One of the attributes for Gen Rawat’s ascendancy to top post was his counter-insurgency experience in Kashmir. It was projected to be in line with National Security Advisor Ajit Doval’s ‘doctrine’ to deal sternly with people pursuing, sustaining and supporting secessionism. Therefore, the people supporting militants holed up in an encounter were bracketed with the separatist Hurriyat Conference and militants, and dealing with them was akin with fighting militancy. “We are giving them (people) an opportunity, should they want to continue (to support militants), then we will continue with relentless operations, maybe with harsher measures and that is the way to continue”, Rawat said on February 15 — on a day when four militants and six soldiers including an officer were killed in two separate encounters in north Kashmir.
During the past 27 years, Kashmir has been a laboratory for dealing with public dissent and dispassion. There was a time when thousands of militants operated in the region and there also came a time when the number of militants reduced enough to be counted on fingers. In the initial years of counter-insurgency, soldiers during cordon and search operations were herding all men of a habitation to an identification parade in a bid to track down militants. There was hardly any resistance from the people. During a raging gun-battle, the people would run away from the site, leaving only the combatants to fight each other. Now, at innumerable places, youngsters attempt to break the cordon and help militants escape.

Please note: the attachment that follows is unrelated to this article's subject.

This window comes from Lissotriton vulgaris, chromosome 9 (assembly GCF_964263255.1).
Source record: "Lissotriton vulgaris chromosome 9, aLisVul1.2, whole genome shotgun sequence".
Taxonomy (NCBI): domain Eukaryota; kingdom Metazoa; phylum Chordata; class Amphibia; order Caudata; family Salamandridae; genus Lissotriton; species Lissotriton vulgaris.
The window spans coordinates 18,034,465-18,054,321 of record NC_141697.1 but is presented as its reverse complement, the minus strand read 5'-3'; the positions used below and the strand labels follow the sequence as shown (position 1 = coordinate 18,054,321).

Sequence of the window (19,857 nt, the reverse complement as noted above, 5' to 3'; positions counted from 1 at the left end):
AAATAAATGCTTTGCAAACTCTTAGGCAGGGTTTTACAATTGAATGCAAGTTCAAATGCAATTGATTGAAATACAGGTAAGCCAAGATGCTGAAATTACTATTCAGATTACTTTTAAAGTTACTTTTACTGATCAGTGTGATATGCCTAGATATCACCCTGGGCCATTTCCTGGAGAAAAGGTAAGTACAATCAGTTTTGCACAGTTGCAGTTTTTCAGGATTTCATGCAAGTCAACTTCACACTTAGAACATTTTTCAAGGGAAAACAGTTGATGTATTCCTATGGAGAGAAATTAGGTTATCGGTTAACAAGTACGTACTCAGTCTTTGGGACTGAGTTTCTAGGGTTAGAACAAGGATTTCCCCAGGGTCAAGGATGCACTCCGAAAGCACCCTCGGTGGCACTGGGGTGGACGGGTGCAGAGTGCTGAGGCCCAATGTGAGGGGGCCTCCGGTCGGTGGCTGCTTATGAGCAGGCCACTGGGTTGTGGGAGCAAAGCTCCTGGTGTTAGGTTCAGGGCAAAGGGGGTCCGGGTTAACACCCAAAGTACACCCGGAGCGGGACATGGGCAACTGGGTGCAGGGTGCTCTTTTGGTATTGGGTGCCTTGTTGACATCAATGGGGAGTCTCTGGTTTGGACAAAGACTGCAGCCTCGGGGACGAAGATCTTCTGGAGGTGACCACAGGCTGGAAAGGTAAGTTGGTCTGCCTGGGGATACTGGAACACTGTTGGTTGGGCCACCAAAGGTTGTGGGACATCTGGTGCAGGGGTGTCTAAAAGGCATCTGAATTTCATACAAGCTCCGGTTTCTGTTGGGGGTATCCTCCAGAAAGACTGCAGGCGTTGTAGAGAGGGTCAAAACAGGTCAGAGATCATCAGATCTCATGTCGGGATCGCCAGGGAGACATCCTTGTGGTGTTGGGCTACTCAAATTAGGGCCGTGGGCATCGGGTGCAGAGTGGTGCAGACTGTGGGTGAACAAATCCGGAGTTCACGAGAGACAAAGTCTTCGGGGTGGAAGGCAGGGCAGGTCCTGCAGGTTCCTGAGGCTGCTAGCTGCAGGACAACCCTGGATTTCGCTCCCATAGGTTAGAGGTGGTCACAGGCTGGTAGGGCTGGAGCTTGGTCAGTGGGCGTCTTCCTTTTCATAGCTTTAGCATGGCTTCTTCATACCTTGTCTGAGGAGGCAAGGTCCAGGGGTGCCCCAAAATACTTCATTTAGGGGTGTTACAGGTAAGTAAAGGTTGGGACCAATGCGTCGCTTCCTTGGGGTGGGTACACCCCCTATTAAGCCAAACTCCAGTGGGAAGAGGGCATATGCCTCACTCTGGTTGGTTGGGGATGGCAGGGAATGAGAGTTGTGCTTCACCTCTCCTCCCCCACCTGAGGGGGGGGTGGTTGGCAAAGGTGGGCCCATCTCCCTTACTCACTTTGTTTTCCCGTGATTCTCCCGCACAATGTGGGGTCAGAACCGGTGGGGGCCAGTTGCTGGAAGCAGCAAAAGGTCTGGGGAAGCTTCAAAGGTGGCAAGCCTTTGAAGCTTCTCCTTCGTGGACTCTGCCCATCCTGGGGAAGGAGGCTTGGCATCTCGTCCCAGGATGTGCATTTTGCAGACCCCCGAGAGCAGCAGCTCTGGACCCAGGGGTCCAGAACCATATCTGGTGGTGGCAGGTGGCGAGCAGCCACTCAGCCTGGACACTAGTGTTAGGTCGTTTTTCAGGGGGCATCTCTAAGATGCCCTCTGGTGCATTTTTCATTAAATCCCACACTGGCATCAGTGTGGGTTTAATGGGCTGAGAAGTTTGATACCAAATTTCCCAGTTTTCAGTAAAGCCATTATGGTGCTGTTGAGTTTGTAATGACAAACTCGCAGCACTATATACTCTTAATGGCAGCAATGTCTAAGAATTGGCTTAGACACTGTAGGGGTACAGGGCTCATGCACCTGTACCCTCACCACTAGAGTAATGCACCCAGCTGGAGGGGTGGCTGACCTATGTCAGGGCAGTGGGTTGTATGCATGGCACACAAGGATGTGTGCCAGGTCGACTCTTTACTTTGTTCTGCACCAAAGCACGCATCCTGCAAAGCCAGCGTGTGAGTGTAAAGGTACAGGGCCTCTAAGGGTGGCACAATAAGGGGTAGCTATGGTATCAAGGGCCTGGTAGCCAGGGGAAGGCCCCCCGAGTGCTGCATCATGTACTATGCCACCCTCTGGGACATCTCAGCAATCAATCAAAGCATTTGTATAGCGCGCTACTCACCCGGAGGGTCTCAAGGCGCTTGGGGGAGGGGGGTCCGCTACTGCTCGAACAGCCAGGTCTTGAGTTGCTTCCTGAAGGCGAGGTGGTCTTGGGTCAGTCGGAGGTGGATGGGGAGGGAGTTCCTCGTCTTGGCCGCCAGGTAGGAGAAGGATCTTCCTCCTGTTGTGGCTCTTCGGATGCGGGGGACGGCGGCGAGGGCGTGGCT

Several times, they succeed. This happened at Pampore, where a dreaded counter-insurgent, Papa Kashtwari, now jailed for murder, once ruled the roost and almost wiped out militancy. Women were seen singing folk songs when an encounter continued for three days in a Government building. It also happened at Hajin where slain counter-insurgency king Kuka Parray once lived and sent shivers down the spines of militants and their over-ground sympathisers. At least five times, local youngsters foiled the cordon and helped militants escape at Hajin in recent months.